Purposeful play: Master of occupational therapy students host summer camps at RUC
The days of a typical summer camp are filled with fun, from sports and games to arts, crafts and snack time. The camps hosted by Master of Occupational Therapy (MOT) students at Radford University Carilion last month offered all that and more: the chance for campers to build their cognitive, physical/motor, sensory and social skills while their hosts gained real-world clinical experience.
The camps, held from June 7-24 for children aged 3-5 and 6-14, were designed to provide participants with opportunities to engage in “purposeful play,” or enjoyable activities that allow children to make meaning out of their experiences. In addition, the activities gave the MOT students a chance to learn how they can help pediatric clients improve their skills to increase their confidence, participation and independence in life.
“Each activity during camp was thoroughly planned by us, the MOT students, with specific goals in mind,” said Kelsey Kokkonen, a New Market, Virginia, native and first-year student in the MOT program. “While the camps were designed to fulfill first-year MOT students’ Level 1 fieldwork within the pediatric population, they were also our first opportunity to take the information we have learned in our academic curriculum and apply it in a real-life setting working with children.”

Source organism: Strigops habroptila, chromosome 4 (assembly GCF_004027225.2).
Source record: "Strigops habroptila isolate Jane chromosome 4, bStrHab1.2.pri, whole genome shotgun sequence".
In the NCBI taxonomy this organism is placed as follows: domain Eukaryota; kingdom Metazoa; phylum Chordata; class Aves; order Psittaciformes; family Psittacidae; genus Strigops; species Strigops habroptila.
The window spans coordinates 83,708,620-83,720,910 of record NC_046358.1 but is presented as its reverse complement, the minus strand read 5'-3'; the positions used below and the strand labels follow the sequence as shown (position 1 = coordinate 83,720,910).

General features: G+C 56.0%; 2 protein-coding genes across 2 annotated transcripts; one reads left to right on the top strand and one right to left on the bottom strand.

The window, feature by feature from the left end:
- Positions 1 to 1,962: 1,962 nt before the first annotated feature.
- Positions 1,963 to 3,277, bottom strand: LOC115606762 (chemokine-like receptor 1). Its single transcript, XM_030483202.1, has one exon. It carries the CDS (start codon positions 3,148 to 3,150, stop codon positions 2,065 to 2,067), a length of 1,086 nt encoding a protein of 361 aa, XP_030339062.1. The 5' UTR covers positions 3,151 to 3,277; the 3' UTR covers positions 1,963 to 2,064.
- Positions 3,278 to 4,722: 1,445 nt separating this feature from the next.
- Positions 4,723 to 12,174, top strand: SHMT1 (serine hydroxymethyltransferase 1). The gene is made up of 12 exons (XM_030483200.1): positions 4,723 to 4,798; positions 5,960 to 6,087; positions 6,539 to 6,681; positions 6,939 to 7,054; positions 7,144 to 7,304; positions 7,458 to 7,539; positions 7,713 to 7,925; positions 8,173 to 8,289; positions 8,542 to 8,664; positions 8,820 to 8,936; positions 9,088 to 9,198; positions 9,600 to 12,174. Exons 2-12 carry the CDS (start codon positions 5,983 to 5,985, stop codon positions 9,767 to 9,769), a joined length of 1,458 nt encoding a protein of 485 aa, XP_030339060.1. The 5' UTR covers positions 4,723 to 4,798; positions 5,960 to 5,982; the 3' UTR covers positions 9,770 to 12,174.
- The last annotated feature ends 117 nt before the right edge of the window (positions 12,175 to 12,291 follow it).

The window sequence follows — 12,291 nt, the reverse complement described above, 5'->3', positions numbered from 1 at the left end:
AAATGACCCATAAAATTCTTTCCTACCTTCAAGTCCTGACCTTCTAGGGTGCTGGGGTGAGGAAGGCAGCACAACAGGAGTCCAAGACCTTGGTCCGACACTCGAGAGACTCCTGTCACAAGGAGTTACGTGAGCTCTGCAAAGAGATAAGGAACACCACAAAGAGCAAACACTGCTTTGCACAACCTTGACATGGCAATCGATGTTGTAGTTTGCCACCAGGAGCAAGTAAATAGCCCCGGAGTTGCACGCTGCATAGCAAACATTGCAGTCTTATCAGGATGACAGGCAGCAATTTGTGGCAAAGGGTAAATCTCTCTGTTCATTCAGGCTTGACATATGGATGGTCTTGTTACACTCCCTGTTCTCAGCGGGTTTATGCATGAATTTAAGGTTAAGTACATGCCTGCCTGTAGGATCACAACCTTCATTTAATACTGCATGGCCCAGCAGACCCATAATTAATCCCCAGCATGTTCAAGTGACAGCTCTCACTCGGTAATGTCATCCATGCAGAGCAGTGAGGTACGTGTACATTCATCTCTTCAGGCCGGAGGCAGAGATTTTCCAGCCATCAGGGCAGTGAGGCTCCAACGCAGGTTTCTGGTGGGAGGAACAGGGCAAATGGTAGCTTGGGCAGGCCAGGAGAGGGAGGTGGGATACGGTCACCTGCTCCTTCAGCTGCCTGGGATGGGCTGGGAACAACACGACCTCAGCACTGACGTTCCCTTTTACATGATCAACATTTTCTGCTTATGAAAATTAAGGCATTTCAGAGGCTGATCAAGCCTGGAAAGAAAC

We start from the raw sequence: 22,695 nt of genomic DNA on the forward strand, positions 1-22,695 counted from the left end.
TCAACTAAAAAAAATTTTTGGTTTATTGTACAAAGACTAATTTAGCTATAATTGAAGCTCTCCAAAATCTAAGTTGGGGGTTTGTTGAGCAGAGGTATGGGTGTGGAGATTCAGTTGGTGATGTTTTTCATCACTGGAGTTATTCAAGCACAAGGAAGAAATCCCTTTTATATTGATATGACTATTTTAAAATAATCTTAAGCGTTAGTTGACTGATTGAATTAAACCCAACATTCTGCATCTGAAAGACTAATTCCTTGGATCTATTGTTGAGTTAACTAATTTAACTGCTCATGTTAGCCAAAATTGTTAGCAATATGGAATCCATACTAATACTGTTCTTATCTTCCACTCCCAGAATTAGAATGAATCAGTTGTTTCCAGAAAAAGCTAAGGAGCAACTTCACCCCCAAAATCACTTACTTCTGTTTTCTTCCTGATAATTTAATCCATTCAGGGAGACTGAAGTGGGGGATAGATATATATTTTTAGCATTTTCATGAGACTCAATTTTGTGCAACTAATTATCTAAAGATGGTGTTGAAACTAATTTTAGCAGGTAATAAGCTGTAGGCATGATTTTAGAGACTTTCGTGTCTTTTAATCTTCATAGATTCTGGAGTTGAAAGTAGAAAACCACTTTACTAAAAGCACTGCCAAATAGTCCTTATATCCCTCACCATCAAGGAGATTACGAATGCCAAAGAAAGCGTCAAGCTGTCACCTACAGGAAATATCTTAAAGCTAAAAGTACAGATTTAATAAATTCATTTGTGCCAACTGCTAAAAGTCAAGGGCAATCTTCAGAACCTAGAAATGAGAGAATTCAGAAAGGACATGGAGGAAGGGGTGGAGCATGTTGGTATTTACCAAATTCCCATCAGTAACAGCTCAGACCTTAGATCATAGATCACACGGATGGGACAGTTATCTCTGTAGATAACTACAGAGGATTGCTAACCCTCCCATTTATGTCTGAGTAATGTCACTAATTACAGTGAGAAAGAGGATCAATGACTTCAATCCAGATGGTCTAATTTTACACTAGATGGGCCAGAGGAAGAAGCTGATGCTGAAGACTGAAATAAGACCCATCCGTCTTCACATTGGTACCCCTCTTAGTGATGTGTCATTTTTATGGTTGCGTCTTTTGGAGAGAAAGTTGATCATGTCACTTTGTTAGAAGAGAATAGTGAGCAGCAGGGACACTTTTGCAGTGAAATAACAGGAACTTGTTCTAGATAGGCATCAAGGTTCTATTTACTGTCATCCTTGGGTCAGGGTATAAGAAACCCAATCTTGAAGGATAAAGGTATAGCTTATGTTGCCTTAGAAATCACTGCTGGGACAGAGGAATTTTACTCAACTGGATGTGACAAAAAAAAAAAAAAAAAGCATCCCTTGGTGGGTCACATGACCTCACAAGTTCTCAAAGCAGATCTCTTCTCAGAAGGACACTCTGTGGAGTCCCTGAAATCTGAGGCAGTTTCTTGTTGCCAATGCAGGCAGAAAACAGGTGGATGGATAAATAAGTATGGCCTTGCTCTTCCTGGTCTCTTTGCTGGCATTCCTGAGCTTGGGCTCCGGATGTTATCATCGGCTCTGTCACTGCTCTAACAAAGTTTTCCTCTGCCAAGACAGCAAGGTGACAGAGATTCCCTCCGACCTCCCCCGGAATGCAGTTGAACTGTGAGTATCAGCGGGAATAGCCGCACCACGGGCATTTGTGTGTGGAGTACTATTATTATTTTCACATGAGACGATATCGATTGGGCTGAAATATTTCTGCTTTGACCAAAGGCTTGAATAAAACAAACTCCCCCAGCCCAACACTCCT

Kokkonen said that the summer camps followed an Evaluation and Assessment in Pediatrics course that she and her fellow students had during the spring 2021 semester. In that class, the students studied childhood development, as well as diagnoses and conditions prevalent in pediatrics.
“We became familiar with standardized assessments used in the field to collect information on children’s performance in specific areas,” she recalled. “During the camps, we were given the opportunity to administer an assessment to a child, then score and interpret their results. We were also able to debrief their caregivers and our instructors about our findings, all of which we will be expected to do when we graduate and enter the workforce.”
Occupational therapy for adults vs. children
At the highest level, occupational therapy is defined as a client-centered profession that promotes health and well-being through occupation, or functional tasks and activities that are meaningful and purposeful to individuals. The American Occupational Therapy Association (AOTA) states that occupational therapists (OTs) focus on several areas of occupation, including activities of daily living, instrumental activities of daily living, sleep and rest, work, education, play, leisure and social participation. The approach to helping a client redevelop those skills after an illness, accident or other life-altering event often depends on the age of the person the OT is working with.
For children, their primary occupation is play. So, OTs often use play to enhance the childrens’ gross motor skills (kicking or throwing a ball and obstacle courses), fine motor skills (play dough, cutting and writing) and daily living (cooking, social interaction and snack time). The goal of the camps at RUC was to help children develop these skills through meaningful occupation, or play.
“Whether we wanted the kids to learn or enhance their skills personally and with each other, we wanted to ensure the activities were going to be beneficial to every single kid,” Kokkonen said. “But, we also wanted to make sure they were having fun at the same time.”